Welcome to Just Old Flies

Welcome to 'just old flies,' a section of methods and flies that used-to-be. These flies were tied with the only materials available. Long before the advent of 'modern' tying materials, they were created and improved upon at a far slower pace than todays modern counterparts; limited by materials available and the tiers imagination.

Once long gone, there existed a 'fraternity' of anglers who felt an obligation to use only the 'standard' patterns of the day. We hope to bring a bit of nostalgia to these pages and to you. And sometimes what you find here will not always be about fishing. Perhaps you will enjoy them. Perhaps you will fish the flies. Perhaps?

Fra Diavolo

Fra Diavolo
By Eric Austin, Ohio

I have little historical information on this fly. I decided not to let it stop me. It's one I've wanted to do for some time, and I finally got to it. Wolfgang Von Malottke credits this fly to Major Traherne on his web site. That would make it one of the few Traherne flies with a mixed or married wing. The majority of the Traherne flies with which I'm familiar are made with large, full feather wings.

The wing on this one was made with swan and Amherst pheasant tail. Swan is harder and harder to come by as time moves on, especially swan large enough to anything much bigger than a 3/0 fly. More and more tiers have moved to turkey, and it's possible to do very large flies with it. Tying with turkey I find to be somewhat easier in some ways, but not quite as satisfying, at least not for me. Swan has a translucency that I like very much, and large flies done with swan have a very airy quality to them that is exceptionally beautiful. Life is change I guess, but we don't have to like it. Here is the recipe for the Fra Diavolo:

    Tag: Silver twist, light yellow silk.

    Tail: Gold pheasant crest.

    Butt: Ostrich.

    Body: One-third red orange silk, ribbed fine silver tinsel; veiled with two Indian crow feathers above and below; butted black Ostrich. Front part, light blue silk ribbed broad silver lace with a light blue hackle along.

    Throat: Yellow macaw.

    Wing: White tip turkey tail, Amherst tail, red macaw, swan dyed green macaw and two toppings.

    Sides: Wood duck and jungle cock.

    Cheeks: A Chatterer or Kingfisher.

    Hackle: Yellow macaw.

    Horns: Blue and yellow.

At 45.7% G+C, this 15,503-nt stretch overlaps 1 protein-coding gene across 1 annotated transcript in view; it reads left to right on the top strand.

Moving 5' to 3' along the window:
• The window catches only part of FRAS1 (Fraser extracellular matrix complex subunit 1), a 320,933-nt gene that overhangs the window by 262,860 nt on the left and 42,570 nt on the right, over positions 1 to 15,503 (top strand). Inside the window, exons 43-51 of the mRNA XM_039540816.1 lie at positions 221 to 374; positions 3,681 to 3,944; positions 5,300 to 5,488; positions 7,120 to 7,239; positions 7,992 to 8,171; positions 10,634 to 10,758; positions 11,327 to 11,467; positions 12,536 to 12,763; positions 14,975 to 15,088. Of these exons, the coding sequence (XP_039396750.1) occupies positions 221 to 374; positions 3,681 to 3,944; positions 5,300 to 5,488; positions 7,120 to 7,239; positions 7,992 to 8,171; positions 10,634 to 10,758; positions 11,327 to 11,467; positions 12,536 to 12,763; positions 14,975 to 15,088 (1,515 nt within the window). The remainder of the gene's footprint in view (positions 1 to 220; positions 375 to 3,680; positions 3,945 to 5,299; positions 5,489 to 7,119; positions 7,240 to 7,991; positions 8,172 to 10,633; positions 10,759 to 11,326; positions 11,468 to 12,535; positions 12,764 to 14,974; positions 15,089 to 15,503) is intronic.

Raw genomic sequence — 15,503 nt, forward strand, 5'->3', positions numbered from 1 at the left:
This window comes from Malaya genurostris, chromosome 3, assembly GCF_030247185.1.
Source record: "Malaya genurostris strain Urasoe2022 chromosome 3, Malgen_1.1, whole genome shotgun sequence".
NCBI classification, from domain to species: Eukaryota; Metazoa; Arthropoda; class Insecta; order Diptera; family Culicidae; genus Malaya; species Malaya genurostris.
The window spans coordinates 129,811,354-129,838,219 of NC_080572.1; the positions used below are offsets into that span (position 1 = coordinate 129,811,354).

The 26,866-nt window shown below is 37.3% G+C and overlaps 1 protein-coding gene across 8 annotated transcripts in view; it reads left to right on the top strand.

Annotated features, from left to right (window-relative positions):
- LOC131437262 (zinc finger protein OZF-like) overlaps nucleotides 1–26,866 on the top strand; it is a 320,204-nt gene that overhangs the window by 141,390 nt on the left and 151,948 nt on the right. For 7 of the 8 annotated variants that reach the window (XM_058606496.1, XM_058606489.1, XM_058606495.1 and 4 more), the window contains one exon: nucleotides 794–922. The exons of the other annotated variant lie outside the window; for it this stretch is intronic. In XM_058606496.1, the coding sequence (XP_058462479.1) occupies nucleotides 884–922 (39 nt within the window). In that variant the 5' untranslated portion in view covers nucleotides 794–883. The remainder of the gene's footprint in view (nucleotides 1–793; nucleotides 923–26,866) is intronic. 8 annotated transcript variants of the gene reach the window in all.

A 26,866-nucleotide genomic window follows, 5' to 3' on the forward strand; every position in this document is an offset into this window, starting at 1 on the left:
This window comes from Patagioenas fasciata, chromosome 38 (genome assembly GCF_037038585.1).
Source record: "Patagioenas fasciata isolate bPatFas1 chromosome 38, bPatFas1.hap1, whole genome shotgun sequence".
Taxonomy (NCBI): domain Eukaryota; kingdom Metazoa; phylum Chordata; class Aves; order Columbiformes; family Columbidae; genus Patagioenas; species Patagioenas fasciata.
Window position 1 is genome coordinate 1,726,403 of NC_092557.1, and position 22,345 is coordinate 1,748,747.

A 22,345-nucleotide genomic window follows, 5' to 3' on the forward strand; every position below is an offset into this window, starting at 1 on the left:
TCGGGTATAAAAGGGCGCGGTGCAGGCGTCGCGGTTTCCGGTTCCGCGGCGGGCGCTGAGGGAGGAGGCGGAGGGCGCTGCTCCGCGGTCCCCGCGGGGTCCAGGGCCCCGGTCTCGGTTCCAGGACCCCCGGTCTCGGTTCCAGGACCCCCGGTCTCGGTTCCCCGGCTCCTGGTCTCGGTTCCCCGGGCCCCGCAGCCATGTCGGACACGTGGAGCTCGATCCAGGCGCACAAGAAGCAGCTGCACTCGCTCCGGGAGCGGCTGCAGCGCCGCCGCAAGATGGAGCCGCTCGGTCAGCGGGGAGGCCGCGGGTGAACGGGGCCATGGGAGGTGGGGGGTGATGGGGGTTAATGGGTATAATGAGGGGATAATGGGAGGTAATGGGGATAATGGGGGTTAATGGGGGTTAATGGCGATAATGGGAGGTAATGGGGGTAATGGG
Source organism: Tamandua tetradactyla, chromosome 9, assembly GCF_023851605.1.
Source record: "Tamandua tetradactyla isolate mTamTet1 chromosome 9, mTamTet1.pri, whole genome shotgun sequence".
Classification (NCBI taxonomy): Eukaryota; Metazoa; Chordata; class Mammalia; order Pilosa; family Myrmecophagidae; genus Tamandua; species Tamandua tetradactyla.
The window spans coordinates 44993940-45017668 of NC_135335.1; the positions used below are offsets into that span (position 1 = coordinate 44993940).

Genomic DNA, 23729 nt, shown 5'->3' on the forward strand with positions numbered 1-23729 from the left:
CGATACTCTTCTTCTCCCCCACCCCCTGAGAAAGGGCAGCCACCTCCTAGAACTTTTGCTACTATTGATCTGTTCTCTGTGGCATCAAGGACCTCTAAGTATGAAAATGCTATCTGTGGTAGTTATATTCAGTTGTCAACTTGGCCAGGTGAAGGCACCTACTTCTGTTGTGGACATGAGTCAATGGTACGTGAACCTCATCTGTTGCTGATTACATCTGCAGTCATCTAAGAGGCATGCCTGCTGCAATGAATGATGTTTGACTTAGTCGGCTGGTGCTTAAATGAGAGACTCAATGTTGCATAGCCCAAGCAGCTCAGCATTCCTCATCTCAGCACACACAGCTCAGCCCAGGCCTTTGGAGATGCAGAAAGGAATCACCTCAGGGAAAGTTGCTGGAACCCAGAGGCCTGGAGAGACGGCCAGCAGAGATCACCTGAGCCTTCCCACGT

Head: Black.

Credits: Classicflies.com website, by Wolfgan Von Malottke. ~ EA

About Eric:

Eric I started fly fishing as a teen in and around my hometown of Plattsburgh, New York, primarily on the Saranac River. I started tying flies almost immediately and spent hours with library books written by Ray Bergman, Art Lee, and A. J. McClane. Almost from the beginning I liked tying just as much as I liked fishing and spent considerable time at the vise creating hideous monstrosities that somehow caught fish anyway. Then one day I came upon a group of flies that had been put out at a local drug store that had been tied by Francis Betters of Wilmington, N.Y. My life changed that day and so did my flies, dramatically. Even though I never met Fran back then, I've always considered him to be one of my biggest influences.

I had a career in music for twenty years or so and didn't fish much, though I did fish at times. The band I was with had its fifteen seconds of fame when we were asked to be in John Mellencamp's movie "Falling From Grace." I am the keyboard player on the right in the country club scene in the middle of the movie. Don't blink. It's on HBO all the time. We got to meet big Hollywood stars and record in John's studio. It was a blast.

So how did I wind up contributing to the Just Old Flies column on FAOL? I'm not sure, it was something that I simply wanted very badly to do, and they let me. Many of the old flies take me back to the Adirondacs and my youth, and I guess I get to relive some of it through the column. I've spent many happy hours fishing and tying over the years, and tying these flies brings back memories of great days on the water, and intense hours spent looking at the flies in the fly plates in the old books and trying to get my flies to look like them. And now, here I am, still doing that to this day. ~ EA

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